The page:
“Has your Lordship ever taken part in any tournament?”
“No, but I have been the means, or shall I say the partial means, of getting up some very interesting encounters. I remember many years ago, when Anderssen was playing in London, Steinitz, who at that time was comparatively little known in England, visited London. There was much talk about his play, but many of us thought that Anderssen’s was an altogether superior style, and wishing to compare them, I, in conjunction with several other chess enthusiasts, which included such well known men as De Vere, Barnes, (who has since gained high legal distinction), Boden (who was a water color painter of no mean order, indeed some of his work was exquisite in its minuteness), there was Gossip also, and Hewitt, and poor Fred Lewis, (brother to Sir George Lewis), who is now dead. Well, we put up between us enough money to back Anderssen against Steinitz. The match was played at Hummuns in Covent Garden, and lasted about a week. It was a great disappointment when Anderssen succumbed to Steinitz’s pertinacity by eight games to six. We never got over the feeling that he lost by underrating Steinitz’s strength. Of course Steinitz was a fine player, otherwise he would not have secured later on, and held for so long the Championship of the World. Still I always maintain that Anderssen was the finer player, and I much regret that death took him from our midst before this was fully tested. Ah, me.” sighed his Lordship, “in thinking over those days, it brings back vividly to the mind those very happy and delightful hours I spent at the game. I was a member of the Westminster club then, and we used to have whist and chess parties galore. I remember how Bird used to come and play with me. I also remember seeing Morphy play. What a genius he was. How I marveled at some of the brilliant combinations he made. By the way,” said his Lordship, with a humorous twinkle in his eye, “don’t you think his proper name was probably Murphy? Naturally you will uphold the American title, but I cannot help suspecting that there must have been some true Irish blood in that young genius. Then there is Pillsbury, whom I have met, and think him a nice young fellow, who has already done wonders and seems well in the running for the Championship of the World. Do you know if he is coming over for the forthcoming tournament?”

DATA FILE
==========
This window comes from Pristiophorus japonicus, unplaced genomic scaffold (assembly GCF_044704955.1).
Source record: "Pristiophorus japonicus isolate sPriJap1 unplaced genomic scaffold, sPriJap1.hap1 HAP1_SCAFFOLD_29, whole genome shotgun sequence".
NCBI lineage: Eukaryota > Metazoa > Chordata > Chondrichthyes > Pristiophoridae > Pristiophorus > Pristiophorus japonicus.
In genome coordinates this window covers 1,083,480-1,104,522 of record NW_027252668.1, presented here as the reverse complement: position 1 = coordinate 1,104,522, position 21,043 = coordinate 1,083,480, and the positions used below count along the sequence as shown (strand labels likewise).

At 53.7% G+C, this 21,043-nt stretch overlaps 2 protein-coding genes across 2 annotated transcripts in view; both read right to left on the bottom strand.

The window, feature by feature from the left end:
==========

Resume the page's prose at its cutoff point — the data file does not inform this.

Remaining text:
“Oh, yes,” I replied. “The Americans are confident that he will repeat his Hastings achievement, and carry off first prize, especially as he enjoys better health now than he did during the recent continental contests.”
“Well,” resumed his Lordship, “it will be a fine contest with Lasker, and the other chess giants. I think it will prove the greatest tournament ever held. Its success cannot be doubted with that greatest of chess lovers. Sir George Newnes at its head. As one of the Tournament Committee, I feel we may congratulate ourselves upon having so certain an augury of success, as the acceptance by Sir George of the Presidential Chair.”
When saying good bye, Lord Russell spoke of the remarkable spread of chess among women, and referred regretfully to his absence from London during the time the Ladies’ International Congress, of which he was a patron, was held. He had hoped to have been present, and said he was greatly pleased at the growing popularity of the game among the fair sex. A few words appreciative of American dispositions concluded a most cordial interview with one of Ireland’s truest sons, and most perfect gentlemen.